Big River First Nation residents will no longer have to leave their community for a trip to the dentist.
The University of Saskatchewan’s College of Dentistry announced on Monday that it will open a clinic at the Big River First Nation Health Centre. Previously, residents had to travel as far as Shellbrook, Prince Albert or Saskatoon for dental care, a U of S statement said.
“Access to dentists and other medical services is an issue for a large part of the population on reserve,” the First Nation’s chief and council said in a statement.
“The opportunity to have a dental clinic in our community means we are moving forward in our goals of improving (the) health disparity for Indigenous people.”
Big River First Nation is about 140 kilometres north of Saskatoon. Its new clinic will offer diagnostic, treatment and preventative services.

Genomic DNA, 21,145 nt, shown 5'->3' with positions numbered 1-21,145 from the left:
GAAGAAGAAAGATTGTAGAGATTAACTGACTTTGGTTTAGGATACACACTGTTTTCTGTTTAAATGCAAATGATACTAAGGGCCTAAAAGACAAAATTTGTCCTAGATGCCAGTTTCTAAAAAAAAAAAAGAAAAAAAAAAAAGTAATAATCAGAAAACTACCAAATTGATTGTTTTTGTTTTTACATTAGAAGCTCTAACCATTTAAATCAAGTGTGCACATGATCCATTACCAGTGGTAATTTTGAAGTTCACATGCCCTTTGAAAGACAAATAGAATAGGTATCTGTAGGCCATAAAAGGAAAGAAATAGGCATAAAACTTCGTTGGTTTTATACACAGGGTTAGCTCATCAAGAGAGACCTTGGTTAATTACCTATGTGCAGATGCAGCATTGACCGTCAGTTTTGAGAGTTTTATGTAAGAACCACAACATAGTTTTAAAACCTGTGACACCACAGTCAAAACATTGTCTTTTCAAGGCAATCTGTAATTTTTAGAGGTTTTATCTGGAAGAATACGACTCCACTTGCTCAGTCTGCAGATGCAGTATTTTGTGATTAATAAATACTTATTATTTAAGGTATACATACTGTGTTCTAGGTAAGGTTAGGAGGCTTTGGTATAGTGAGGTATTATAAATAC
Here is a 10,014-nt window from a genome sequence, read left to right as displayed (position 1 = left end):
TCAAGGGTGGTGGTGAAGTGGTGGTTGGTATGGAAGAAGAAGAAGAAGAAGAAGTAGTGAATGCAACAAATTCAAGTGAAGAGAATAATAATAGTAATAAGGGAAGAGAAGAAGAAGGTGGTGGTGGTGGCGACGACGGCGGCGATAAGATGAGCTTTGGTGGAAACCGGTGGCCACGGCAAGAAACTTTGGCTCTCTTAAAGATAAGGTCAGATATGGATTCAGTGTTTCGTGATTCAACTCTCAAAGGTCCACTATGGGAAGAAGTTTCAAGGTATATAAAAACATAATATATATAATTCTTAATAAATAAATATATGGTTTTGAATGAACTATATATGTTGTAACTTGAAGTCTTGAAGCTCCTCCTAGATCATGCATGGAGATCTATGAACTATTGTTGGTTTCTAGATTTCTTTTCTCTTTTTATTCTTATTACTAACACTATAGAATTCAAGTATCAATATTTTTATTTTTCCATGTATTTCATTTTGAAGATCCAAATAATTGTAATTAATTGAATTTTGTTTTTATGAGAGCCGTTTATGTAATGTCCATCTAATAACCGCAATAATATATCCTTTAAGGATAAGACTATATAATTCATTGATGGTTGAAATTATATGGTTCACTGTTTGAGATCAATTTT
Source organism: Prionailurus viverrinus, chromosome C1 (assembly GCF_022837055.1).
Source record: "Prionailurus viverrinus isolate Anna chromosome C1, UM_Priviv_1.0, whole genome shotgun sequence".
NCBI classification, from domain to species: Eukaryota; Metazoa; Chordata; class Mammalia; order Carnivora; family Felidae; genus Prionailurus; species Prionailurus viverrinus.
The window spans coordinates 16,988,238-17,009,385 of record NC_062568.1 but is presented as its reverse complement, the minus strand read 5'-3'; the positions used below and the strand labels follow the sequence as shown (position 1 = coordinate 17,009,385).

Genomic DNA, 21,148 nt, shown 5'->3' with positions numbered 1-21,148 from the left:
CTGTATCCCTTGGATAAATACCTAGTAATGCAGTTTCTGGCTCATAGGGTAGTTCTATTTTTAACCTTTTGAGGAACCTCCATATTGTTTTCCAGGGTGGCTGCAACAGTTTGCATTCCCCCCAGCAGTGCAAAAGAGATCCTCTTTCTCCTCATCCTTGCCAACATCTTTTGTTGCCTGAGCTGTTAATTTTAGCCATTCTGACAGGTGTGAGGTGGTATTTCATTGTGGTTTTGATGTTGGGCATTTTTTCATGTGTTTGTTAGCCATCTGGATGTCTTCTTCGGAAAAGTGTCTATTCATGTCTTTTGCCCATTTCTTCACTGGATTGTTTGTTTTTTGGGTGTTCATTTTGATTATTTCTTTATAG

The college will plan services with the community and hire the clinic’s staff. Clinic hours will depend on demand and also offer extended availability, including some evenings and weekends, the U of S said in a statement.
The location in the health centre and housing for the clinic’s staff are an in-kind contribution from the First Nation.
“This clinic will be a great opportunity for First Nations people to receive continuing oral health care rather than emergency treatment only,” local dental therapist Melanie Martell said in a statement.
The U of S said it has opened four clinics in northern and First Nations communities, in addition to a dental clinic on its Prince Albert campus that is scheduled to open on Oct. 5.
“Access to care is a barrier to oral health that can be seen across underserved populations, as well as rural and remote areas of Saskatchewan,” said Dr. Amrinderbir Singh, who is the dental college’s director of inclusive community care.
Singh added the Big River clinic’s aim is “to improve access to dental services and bring culturally appropriate care closer to home for residents in the area.”
Nick Pearce, Local Journalism Initiative Reporter, The StarPhoenix